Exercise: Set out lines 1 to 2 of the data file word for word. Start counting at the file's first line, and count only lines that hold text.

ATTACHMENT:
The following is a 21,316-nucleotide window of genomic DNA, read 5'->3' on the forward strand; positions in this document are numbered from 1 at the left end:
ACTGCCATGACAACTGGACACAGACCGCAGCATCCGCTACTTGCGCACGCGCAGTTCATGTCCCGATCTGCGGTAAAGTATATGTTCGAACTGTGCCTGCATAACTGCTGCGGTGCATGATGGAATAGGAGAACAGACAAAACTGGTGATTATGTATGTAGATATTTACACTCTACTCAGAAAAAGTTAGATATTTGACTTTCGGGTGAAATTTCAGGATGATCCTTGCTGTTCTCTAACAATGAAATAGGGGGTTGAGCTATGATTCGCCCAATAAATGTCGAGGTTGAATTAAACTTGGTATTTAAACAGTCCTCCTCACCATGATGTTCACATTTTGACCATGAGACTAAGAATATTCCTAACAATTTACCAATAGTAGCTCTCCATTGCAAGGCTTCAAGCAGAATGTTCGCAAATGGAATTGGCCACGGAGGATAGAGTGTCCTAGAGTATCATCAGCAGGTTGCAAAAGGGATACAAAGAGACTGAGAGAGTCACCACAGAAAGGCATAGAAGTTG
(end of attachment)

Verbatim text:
The following is a 21,316-nucleotide window of genomic DNA, read 5'->3' on the forward strand; positions in this document are numbered from 1 at the left end:
ACTGCCATGACAACTGGACACAGACCGCAGCATCCGCTACTTGCGCACGCGCAGTTCATGTCCCGATCTGCGGTAAAGTATATGTTCGAACTGTGCCTGCATAACTGCTGCGGTGCATGATGGAATAGGAGAACAGACAAAACTGGTGATTATGTATGTAGATATTTACACTCTACTCAGAAAAAGTTAGATATTTGACTTTCGGGTGAAATTTCAGGATGATCCTTGCTGTTCTCTAACAATGAAATAGGGGGTTGAGCTATGATTCGCCCAATAAATGTCGAGGTTGAATTAAACTTGGTATTTAAACAGTCCTCCTCACCATGATGTTCACATTTTGACCATGAGACTAAGAATATTCCTAACAATTTACCAATAGTAGCTCTCCATTGCAAGGCTTCAAGCAGAATGTTCGCAAATGGAATTGGCCACGGAGGATAGAGTGTCCTAGAGTATCATCAGCAGGTTGCAAAAGGGATACAAAGAGACTGAGAGAGTCACCACAGAAAGGCATAGAAGTTG